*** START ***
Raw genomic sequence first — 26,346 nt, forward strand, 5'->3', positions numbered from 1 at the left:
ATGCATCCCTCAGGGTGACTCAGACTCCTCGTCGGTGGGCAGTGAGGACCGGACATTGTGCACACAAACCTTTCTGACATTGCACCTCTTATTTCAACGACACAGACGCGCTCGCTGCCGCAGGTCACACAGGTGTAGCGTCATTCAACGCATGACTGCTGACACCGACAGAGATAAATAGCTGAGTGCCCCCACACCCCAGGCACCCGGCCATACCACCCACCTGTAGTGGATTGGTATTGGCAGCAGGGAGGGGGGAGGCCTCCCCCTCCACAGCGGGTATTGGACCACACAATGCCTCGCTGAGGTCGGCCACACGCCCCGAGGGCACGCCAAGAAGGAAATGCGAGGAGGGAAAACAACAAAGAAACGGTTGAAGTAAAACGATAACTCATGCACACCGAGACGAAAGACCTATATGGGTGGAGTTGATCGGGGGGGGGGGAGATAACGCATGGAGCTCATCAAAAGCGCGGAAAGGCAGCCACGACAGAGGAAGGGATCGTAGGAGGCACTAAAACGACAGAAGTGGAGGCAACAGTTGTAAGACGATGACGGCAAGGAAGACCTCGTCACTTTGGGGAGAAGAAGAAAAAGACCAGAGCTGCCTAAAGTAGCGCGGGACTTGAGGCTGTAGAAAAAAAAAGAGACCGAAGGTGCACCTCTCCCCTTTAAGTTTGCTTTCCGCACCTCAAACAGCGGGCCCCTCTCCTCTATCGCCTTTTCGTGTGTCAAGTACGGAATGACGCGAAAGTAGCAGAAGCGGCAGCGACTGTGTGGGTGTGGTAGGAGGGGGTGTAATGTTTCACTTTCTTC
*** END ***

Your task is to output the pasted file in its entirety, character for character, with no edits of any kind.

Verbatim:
Raw genomic sequence first — 26,346 nt, forward strand, 5'->3', positions numbered from 1 at the left:
ATGCATCCCTCAGGGTGACTCAGACTCCTCGTCGGTGGGCAGTGAGGACCGGACATTGTGCACACAAACCTTTCTGACATTGCACCTCTTATTTCAACGACACAGACGCGCTCGCTGCCGCAGGTCACACAGGTGTAGCGTCATTCAACGCATGACTGCTGACACCGACAGAGATAAATAGCTGAGTGCCCCCACACCCCAGGCACCCGGCCATACCACCCACCTGTAGTGGATTGGTATTGGCAGCAGGGAGGGGGGAGGCCTCCCCCTCCACAGCGGGTATTGGACCACACAATGCCTCGCTGAGGTCGGCCACACGCCCCGAGGGCACGCCAAGAAGGAAATGCGAGGAGGGAAAACAACAAAGAAACGGTTGAAGTAAAACGATAACTCATGCACACCGAGACGAAAGACCTATATGGGTGGAGTTGATCGGGGGGGGGGGAGATAACGCATGGAGCTCATCAAAAGCGCGGAAAGGCAGCCACGACAGAGGAAGGGATCGTAGGAGGCACTAAAACGACAGAAGTGGAGGCAACAGTTGTAAGACGATGACGGCAAGGAAGACCTCGTCACTTTGGGGAGAAGAAGAAAAAGACCAGAGCTGCCTAAAGTAGCGCGGGACTTGAGGCTGTAGAAAAAAAAAGAGACCGAAGGTGCACCTCTCCCCTTTAAGTTTGCTTTCCGCACCTCAAACAGCGGGCCCCTCTCCTCTATCGCCTTTTCGTGTGTCAAGTACGGAATGACGCGAAAGTAGCAGAAGCGGCAGCGACTGTGTGGGTGTGGTAGGAGGGGGTGTAATGTTTCACTTTCTTC